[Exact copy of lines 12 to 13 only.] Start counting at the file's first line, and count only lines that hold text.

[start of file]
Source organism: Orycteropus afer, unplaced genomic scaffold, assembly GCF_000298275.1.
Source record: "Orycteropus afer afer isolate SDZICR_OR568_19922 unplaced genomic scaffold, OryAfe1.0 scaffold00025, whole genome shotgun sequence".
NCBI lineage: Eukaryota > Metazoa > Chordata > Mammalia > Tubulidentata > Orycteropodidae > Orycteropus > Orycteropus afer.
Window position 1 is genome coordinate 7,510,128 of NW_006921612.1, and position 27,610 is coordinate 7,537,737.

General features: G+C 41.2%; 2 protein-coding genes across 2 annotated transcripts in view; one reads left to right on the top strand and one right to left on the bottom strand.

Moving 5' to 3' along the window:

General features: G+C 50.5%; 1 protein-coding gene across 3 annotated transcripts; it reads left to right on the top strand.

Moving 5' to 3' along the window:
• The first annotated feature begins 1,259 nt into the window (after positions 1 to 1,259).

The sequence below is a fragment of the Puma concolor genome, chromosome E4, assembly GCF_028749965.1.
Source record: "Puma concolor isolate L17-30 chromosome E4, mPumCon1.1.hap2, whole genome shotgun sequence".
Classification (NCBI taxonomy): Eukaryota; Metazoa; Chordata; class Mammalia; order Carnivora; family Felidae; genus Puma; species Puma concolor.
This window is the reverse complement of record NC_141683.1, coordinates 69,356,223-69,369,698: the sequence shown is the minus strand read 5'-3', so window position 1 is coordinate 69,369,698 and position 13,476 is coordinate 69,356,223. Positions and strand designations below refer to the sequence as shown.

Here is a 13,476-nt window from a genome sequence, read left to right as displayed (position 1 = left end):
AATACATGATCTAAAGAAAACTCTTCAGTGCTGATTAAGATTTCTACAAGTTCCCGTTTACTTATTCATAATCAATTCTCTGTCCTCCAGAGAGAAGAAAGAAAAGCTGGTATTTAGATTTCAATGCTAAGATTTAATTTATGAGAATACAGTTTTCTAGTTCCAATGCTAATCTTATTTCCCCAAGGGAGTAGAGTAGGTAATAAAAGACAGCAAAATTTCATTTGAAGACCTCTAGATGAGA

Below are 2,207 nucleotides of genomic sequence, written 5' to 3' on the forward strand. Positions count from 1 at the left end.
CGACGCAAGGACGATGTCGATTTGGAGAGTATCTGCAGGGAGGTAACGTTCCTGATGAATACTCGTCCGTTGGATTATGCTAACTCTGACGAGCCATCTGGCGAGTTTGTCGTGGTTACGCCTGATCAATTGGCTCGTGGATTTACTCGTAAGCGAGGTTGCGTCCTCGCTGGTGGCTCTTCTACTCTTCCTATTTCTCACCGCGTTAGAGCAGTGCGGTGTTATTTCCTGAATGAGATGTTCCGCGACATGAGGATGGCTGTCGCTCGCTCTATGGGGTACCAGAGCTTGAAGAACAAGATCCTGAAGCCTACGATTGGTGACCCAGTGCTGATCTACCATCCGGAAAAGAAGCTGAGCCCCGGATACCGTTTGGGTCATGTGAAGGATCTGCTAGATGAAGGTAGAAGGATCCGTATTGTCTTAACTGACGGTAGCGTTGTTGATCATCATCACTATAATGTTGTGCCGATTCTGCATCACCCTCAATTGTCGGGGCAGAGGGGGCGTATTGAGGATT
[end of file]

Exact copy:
Classification (NCBI taxonomy): Eukaryota; Metazoa; Chordata; class Mammalia; order Carnivora; family Felidae; genus Puma; species Puma concolor.
This window is the reverse complement of record NC_141683.1, coordinates 69,356,223-69,369,698: the sequence shown is the minus strand read 5'-3', so window position 1 is coordinate 69,369,698 and position 13,476 is coordinate 69,356,223. Positions and strand designations below refer to the sequence as shown.